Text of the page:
Seizure Disorder

Seattle's "drug nuisance abatement" program is a menace to law-abiding property owners.


Etta Mae Franklin is 78 years old. The seventh and eighth decades of her life have not been easy. Her husband, a seaman and sandblaster, was killed on the job. One of her 10 children died of cancer. And three years ago, the city of Seattle came close to taking away her home.

The city had targeted Franklin's modest residence, one block from Garfield High School in a troubled Central District neighborhood, for "abatement," through which the government seizes private property in the name of public safety. Franklin herself was never accused of wrongdoing, but she had a delinquent, live-at-home son suspected of dealing drugs. On January 28, 1995, the Seattle Police Department obtained a search warrant and raided Franklin's home. They found no drugs and made no arrests. On October 13, 1995, the cops got a second search warrant and again made no arrests.

According to the police report, Etta Mae Franklin told the officers "that she did not want to lose her house." She agreed to evict her 41-year-old son, Edmund McNeil, who allegedly had sold drugs to a police informant. But the city proceeded with abatement anyway, and as it closed in on Franklin's home, her lawyer, James Kempton, saw the alarming implications:

"The city seems to wish to penalize Etta Mae Franklin for failing to stop an alleged activity which she is unaware of and over which she would have no control if she were aware. If the Court were to let the City have its way, we could easily resolve the entire drug problem in the Central Area, by telling every homeowner that drug activity is illegal, then abat[ing] their homes if accusations are made by neighbors of frequent pedestrian traffic, etc.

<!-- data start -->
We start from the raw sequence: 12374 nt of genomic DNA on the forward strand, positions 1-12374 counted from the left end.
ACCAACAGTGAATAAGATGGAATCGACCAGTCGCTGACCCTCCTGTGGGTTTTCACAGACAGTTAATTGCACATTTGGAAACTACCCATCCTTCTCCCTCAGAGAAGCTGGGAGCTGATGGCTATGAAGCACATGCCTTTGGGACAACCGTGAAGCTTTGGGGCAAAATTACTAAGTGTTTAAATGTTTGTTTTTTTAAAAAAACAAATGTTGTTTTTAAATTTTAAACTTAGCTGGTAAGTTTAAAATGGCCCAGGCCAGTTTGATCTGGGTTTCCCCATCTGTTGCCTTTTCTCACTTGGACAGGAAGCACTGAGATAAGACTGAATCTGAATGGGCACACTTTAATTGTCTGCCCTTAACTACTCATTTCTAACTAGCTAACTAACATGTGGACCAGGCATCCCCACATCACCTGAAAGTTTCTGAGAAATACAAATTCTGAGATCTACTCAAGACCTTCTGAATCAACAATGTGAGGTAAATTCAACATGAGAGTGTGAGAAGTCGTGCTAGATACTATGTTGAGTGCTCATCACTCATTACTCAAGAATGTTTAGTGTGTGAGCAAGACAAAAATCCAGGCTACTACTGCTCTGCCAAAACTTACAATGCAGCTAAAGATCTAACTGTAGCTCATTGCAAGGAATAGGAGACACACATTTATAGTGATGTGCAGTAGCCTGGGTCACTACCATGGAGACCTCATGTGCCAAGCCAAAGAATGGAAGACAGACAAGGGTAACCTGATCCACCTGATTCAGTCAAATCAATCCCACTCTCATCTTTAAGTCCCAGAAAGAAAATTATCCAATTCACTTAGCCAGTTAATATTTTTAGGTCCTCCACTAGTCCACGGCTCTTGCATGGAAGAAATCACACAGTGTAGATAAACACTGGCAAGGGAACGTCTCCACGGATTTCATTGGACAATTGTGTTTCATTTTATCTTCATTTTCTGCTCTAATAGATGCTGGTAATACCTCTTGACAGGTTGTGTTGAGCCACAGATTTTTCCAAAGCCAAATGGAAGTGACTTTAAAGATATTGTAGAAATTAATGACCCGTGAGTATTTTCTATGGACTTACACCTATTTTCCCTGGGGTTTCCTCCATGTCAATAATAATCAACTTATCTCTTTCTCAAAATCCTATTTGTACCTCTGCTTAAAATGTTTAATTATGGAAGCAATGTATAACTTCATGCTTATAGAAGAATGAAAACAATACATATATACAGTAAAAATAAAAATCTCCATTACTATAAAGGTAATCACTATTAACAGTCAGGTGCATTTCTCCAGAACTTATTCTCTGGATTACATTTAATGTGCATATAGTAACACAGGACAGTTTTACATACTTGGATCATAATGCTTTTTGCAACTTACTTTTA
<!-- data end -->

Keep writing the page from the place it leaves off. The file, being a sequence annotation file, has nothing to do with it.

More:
"This is obviously an unconstitutional overreaching by the City in an attempt to deter an alleged drug dealer without arresting him. While the City's petition and supporting affidavits create a lot of suspicion, the obvious answer would be to make an arrest and charge accordingly….Mrs. Franklin has done everything within her power to see that her home is maintained in a lawful manner."

Franklin's 730-pound son was eventually arrested for drug activity, but no jail would accept him, court records show, "because of his girth." In the meantime, Kempton won a court decision to set aside the abatement of the innocent mother's home. But it came too late to spare Etta Mae Franklin the grief and financial hardship that accompanied her three-year nightmare. Adding insult to outrage, the city billed Franklin for the cost of filing the civil action. Reflecting on the ordeal, Kempton says, "It was just cruel."

Etta Mae Franklin is not the sort of person legislators had in mind when they created the law enforcement tool known as drug nuisance abatement in 1988. At the height of public concern about crack cocaine, the Washington legislature approved a law enabling local governments and private citizens to go to court to condemn property tied to drug activity. During the legislative debate, then-state Sen. Janice Niemi (D-Seattle) identified who the primary targets should be: "Of course, these are crack houses we are talking about, particularly in the city of Seattle."

A model of the law's intended application was the February 1990 closure of a crack house operated by a Cuban gang in Tacoma's Hilltop neighborhood, which resulted in the arrest of 28 members of the infamous Marielitos crime ring. The King County Prosecutor's Office, which handles criminal cases in the unincorporated area outside of Seattle, has used the law sparingly. Almost all of the county's drug nuisance abatements since 1988 have resulted in arrests of property owners involved directly in drug-related activities. One case involved a home located north of Seattle that was under investigation for operating a drug ring and a U.S. Postal Service mail scam; the owners were arrested for multiple heroin sales. Another involved a methamphetamine lab run out of a Kent-area home and investigated by the U.S. Drug Enforcement Administration.